Containerization as a concept, and Docker in particular, has received a great deal of attention in the virtualization tools and cloud computing space recently, yet the promise of this lightweight, highly portable technology has yet to be proven to the larger enterprise user base. But proponents of DevOps containers are definitely excited about the potential. This might be the next step beyond the VM. At the very least, it could make the VM less of a virtual monster to wrestle with when it comes to resource management.
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According to Arun Gupta, Java Champion and VP of Developer Advocacy at Couchbase, containerization could almost be viewed as a different kind of virtualization. "You can set up a big VM and on that you can run a few processes. Yet that doesn't cover how you package those processes, isolate those dependencies, and so on. The gaps were being filled with configuration management tools like Salt, Chef, Puppet, and Ansible that help to create provisioning scripts. But how do you set up the OS, and what about libraries and dependencies? That was still undetermined." Docker attempts to answer those questions, filling in the blanks with a Linux based solution.
PODA: The new WORA
With Docker’s run anywhere approach, the solution is baked in from development through testing, staging, and production.
Arun Gupta, Java Champion
If Java was Write Once, Run Anywhere, Docker is Package Once, Deploy Anywhere. Gupta explained that the portability is baked in. "You've got this standard Docker image and you can run it wherever you want. The Docker engine understands the image and runs it." Instead of spinning up an entire VM, a process which can take some time, various functions can be spun up in a fraction of a second in tiny containers that share the host OS and enjoy virtually the same speed as bare metal. Modularity and isolation inherent to the container model offer additional benefits for speedy and reliable app performance in today's cloud environments.
The containerization movement is of particular interest in that it meshes well with the current push toward microservices architecture. GitLab CEO Sid Sijbrandij pointed out that, once a new idea in this space catches on and begins to prove its value in the development community, it can move fast. "There is a microservices revolution happening. People are splitting up more and more applications into microservices. You can argue whether that's a good thing or a bad thing, but the fact is that it's happening."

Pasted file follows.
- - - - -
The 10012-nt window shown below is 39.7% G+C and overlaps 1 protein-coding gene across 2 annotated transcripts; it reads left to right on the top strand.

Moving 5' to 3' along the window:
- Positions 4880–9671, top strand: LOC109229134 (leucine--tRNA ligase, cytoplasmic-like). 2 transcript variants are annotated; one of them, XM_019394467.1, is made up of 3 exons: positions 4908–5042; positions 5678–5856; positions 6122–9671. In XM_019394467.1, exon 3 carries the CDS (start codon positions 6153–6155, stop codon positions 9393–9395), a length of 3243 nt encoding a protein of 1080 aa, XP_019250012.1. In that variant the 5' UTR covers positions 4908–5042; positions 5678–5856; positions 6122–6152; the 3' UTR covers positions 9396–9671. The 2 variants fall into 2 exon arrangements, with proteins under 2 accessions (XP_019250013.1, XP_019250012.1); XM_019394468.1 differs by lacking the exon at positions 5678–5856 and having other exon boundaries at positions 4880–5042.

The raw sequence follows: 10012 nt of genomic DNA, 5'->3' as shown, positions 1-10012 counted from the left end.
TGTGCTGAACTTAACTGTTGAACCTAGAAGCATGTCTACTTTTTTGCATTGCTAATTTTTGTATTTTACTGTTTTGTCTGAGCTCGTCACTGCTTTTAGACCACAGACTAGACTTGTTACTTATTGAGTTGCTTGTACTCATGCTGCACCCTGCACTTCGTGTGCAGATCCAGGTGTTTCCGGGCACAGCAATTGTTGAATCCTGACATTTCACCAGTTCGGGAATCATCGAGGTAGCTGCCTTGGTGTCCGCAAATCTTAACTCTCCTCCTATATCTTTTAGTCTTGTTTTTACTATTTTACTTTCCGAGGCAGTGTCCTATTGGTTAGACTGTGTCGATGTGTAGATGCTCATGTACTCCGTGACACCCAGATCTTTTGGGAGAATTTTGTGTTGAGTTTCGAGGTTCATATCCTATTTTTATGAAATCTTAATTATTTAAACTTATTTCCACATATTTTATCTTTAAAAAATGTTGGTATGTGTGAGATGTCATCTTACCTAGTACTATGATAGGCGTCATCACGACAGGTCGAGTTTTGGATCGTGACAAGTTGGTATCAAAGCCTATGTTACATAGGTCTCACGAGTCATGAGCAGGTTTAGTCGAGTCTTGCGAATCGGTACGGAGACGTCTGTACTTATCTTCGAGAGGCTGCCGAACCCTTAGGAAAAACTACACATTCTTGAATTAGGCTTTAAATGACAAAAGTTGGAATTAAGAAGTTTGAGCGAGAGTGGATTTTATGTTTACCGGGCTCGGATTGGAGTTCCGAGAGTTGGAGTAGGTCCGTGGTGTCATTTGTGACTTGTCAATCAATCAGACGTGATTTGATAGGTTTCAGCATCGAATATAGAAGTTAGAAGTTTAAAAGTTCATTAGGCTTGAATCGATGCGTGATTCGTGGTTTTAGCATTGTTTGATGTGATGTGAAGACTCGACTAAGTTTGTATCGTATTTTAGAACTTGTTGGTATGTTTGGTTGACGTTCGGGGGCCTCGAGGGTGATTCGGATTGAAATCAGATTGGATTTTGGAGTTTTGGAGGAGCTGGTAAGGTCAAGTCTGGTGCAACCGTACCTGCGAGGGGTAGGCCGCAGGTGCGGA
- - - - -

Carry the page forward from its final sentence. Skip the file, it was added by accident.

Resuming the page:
It would certainly be simplest for enterprises to start their experimentation with containers in a microservices-oriented architecture. The idea of a self-contained mini-application is the underlying concept of the microservice, and it is easy to insert one into a Docker container for deployment. This may be how containers finally start making inroads into big business in sectors that are traditionally resistant to change.
At this time, most enterprises are not embracing containers with the same alacrity as microservices. Time will tell whether the trend will take off or fizzle. Security and resource management are current concerns, yet both of these issues can be addressed with time, ingenuity, and sufficient resources. They aren't inherent to the container, and third party tools and solutions are already emerging to address known shortcomings.
Arun held out hope for a significant shift once the container movement starts to pick up steam. "I see this as a significant disruption to the market. But it will take some time to blow people's minds. More attention is being paid to containers in development than production right now."
Container for DevOps
Containerization has the potential to improve the DevOps process by relieving pressure on Ops while making it easier for Dev to simplify the overall workflow. According to Gupta, "It actually reduces the disconnect between development and staging. Right now, you may have something that works on a laptop but fails in Ops. It's not uncommon for Development to say, 'That's not my problem. Ops has to fix it.' But with Docker's run anywhere approach, the solution is baked in from development through testing, staging, and production."
Developers who familiarize themselves with containers have the opportunity to reuse and refactor code from one project to the next, easing their own workload as well. Version control provides good visibility into how containers change over time and makes it simple to roll back to previous stable versions if issues arise. With the thriving Docker development community, programmers can also make use of substantial repositories and share their knowledge with others.
On the Operations side, it's true that system engineers aren't necessarily sold yet. Puppet and Chef can provision scripts as needed in the moment. But who really wants to handle infrastructure and packaging manually when these tasks can be eliminated?
Containers are designed to reduce these labor intensive aspects of maintenance and ensure all application dependencies are met every time with no extra effort required. With Operations being asked to manage application portfolios across multiple cloud environments, containerization may turn out to be the rainbow in the cloud.
Has containerization changed the way you do DevOps? Let us know.